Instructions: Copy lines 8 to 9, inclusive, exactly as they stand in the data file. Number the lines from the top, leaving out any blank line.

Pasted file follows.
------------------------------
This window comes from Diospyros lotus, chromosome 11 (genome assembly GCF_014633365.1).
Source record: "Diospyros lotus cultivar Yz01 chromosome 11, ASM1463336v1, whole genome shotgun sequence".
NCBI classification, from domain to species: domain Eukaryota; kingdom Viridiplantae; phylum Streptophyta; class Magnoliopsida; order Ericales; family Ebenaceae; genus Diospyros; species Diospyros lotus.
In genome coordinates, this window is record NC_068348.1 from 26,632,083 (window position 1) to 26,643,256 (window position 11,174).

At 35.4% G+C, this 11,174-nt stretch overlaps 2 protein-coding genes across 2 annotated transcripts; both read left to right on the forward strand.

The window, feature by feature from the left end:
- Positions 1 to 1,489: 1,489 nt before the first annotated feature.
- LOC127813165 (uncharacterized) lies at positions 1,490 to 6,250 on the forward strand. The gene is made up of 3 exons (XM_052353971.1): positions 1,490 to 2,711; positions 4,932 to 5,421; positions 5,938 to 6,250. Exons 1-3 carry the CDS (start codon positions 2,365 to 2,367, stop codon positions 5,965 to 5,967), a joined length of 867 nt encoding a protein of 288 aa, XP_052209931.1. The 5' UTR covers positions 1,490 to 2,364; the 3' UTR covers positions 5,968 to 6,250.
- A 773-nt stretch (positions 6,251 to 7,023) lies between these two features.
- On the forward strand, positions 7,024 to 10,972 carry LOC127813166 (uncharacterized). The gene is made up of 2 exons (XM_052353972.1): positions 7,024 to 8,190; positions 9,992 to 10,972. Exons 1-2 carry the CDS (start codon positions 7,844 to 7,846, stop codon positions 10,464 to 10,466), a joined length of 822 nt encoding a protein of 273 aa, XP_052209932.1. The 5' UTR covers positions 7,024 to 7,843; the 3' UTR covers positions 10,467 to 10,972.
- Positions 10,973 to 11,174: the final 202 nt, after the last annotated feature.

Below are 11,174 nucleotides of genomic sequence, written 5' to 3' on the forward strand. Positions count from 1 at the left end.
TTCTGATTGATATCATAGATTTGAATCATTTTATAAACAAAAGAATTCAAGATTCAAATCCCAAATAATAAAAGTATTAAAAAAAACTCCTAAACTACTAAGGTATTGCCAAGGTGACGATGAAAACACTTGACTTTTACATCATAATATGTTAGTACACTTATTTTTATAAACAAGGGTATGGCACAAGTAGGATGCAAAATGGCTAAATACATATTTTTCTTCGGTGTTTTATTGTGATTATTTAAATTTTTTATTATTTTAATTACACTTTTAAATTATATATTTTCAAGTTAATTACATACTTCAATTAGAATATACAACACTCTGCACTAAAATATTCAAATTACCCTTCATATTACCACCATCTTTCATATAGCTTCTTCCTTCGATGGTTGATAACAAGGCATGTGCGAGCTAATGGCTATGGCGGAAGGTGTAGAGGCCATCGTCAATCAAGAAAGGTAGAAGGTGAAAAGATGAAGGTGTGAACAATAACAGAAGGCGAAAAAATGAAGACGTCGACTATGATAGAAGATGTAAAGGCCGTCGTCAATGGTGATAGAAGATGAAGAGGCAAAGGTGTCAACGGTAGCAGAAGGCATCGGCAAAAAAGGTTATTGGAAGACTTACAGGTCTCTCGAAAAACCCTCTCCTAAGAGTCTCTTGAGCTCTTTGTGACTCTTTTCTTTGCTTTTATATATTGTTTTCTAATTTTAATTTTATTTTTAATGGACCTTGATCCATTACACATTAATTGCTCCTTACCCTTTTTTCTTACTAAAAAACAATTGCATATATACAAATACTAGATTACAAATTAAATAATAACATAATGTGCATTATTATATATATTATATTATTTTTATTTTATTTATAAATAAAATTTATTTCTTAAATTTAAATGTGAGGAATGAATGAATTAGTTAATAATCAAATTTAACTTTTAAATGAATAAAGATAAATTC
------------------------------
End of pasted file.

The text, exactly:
- LOC127813165 (uncharacterized) lies at positions 1,490 to 6,250 on the forward strand. The gene is made up of 3 exons (XM_052353971.1): positions 1,490 to 2,711; positions 4,932 to 5,421; positions 5,938 to 6,250. Exons 1-3 carry the CDS (start codon positions 2,365 to 2,367, stop codon positions 5,965 to 5,967), a joined length of 867 nt encoding a protein of 288 aa, XP_052209931.1. The 5' UTR covers positions 1,490 to 2,364; the 3' UTR covers positions 5,968 to 6,250.
- A 773-nt stretch (positions 6,251 to 7,023) lies between these two features.